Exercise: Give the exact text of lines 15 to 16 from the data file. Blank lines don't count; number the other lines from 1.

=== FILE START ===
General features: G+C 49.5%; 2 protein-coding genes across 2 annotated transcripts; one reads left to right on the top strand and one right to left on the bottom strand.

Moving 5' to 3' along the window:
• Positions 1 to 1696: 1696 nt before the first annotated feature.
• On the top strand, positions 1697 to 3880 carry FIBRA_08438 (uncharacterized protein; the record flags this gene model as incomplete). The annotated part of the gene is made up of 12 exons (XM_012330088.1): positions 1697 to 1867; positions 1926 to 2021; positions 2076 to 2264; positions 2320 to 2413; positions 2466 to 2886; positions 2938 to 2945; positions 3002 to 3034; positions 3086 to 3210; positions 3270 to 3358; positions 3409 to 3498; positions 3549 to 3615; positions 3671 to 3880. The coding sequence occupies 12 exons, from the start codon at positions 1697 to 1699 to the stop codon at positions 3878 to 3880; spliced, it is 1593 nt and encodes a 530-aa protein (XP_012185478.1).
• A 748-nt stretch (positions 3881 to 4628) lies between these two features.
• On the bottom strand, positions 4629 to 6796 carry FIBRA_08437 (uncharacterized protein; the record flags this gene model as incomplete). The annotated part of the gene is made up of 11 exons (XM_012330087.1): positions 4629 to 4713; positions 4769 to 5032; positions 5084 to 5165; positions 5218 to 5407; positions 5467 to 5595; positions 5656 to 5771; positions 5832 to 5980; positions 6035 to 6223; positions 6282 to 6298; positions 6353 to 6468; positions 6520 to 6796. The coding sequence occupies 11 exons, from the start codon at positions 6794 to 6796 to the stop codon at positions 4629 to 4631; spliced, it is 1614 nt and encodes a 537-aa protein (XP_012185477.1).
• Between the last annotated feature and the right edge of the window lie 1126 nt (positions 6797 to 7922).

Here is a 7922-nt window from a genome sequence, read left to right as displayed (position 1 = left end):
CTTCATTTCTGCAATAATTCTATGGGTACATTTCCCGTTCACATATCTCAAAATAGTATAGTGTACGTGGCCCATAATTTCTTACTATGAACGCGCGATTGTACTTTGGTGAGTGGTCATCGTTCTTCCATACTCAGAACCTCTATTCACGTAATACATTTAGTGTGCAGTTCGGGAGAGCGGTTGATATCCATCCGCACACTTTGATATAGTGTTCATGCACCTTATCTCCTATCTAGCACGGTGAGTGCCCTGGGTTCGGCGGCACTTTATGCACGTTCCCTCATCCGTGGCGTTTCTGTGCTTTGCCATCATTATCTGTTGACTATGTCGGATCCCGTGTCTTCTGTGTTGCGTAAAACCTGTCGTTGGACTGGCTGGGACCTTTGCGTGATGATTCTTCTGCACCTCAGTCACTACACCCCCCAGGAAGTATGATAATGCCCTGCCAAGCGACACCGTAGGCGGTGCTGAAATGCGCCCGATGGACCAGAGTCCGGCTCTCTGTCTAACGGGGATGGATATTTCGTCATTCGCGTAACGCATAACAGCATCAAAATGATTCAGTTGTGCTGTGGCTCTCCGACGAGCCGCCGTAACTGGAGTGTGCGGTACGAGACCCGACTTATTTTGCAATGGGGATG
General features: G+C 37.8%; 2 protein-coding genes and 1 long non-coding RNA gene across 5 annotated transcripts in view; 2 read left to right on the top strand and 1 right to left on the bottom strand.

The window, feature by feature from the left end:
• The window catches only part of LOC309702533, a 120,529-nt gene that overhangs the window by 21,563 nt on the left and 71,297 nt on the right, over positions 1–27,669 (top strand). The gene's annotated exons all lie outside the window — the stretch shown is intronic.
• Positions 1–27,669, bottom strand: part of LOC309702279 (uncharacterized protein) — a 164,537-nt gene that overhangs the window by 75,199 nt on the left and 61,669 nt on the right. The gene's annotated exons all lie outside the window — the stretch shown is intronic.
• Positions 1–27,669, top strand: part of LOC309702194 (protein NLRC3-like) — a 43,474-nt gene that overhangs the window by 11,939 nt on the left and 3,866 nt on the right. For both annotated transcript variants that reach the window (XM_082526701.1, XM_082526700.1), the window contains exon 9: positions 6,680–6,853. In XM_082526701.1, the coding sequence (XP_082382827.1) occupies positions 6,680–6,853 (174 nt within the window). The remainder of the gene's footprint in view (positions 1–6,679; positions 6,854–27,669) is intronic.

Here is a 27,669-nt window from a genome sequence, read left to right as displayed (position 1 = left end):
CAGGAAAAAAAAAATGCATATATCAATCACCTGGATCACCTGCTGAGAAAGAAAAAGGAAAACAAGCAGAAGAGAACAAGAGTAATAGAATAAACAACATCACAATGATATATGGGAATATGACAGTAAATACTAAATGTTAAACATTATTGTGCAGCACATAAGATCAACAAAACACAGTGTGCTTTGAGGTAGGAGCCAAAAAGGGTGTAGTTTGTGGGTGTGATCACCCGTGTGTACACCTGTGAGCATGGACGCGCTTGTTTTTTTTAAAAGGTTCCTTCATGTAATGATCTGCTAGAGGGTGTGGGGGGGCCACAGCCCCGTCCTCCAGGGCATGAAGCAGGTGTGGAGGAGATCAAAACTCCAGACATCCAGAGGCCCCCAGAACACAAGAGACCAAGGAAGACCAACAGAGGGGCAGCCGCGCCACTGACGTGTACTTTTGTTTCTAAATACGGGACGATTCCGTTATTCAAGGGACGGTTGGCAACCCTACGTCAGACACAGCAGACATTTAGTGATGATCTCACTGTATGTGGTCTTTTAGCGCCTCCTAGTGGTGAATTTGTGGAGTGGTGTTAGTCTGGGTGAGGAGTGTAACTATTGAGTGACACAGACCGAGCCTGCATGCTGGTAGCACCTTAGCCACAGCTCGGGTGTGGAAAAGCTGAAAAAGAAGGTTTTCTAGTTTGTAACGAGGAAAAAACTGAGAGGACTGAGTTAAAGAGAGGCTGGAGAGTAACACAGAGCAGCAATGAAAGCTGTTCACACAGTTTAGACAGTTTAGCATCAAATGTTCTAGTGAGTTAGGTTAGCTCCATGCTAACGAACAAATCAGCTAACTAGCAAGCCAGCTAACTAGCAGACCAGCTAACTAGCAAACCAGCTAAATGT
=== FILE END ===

Here is a 27,669-nt window from a genome sequence, read left to right as displayed (position 1 = left end):
CAGGAAAAAAAAAATGCATATATCAATCACCTGGATCACCTGCTGAGAAAGAAAAAGGAAAACAAGCAGAAGAGAACAAGAGTAATAGAATAAACAACATCACAATGATATATGGGAATATGACAGTAAATACTAAATGTTAAACATTATTGTGCAGCACATAAGATCAACAAAACACAGTGTGCTTTGAGGTAGGAGCCAAAAAGGGTGTAGTTTGTGGGTGTGATCACCCGTGTGTACACCTGTGAGCATGGACGCGCTTGTTTTTTTTAAAAGGTTCCTTCATGTAATGATCTGCTAGAGGGTGTGGGGGGGCCACAGCCCCGTCCTCCAGGGCATGAAGCAGGTGTGGAGGAGATCAAAACTCCAGACATCCAGAGGCCCCCAGAACACAAGAGACCAAGGAAGACCAACAGAGGGGCAGCCGCGCCACTGACGTGTACTTTTGTTTCTAAATACGGGACGATTCCGTTATTCAAGGGACGGTTGGCAACCCTACGTCAGACACAGCAGACATTTAGTGATGATCTCACTGTATGTGGTCTTTTAGCGCCTCCTAGTGGTGAATTTGTGGAGTGGTGTTAGTCTGGGTGAGGAGTGTAACTATTGAGTGACACAGACCGAGCCTGCATGCTGGTAGCACCTTAGCCACAGCTCGGGTGTGGAAAAGCTGAAAAAGAAGGTTTTCTAGTTTGTAACGAGGAAAAAACTGAGAGGACTGAGTTAAAGAGAGGCTGGAGAGTAACACAGAGCAGCAATGAAAGCTGTTCACACAGTTTAGACAGTTTAGCATCAAATGTTCTAGTGAGTTAGGTTAGCTCCATGCTAACGAACAAATCAGCTAACTAGCAAGCCAGCTAACTAGCAGACCAGCTAACTAGCAAACCAGCTAAATGT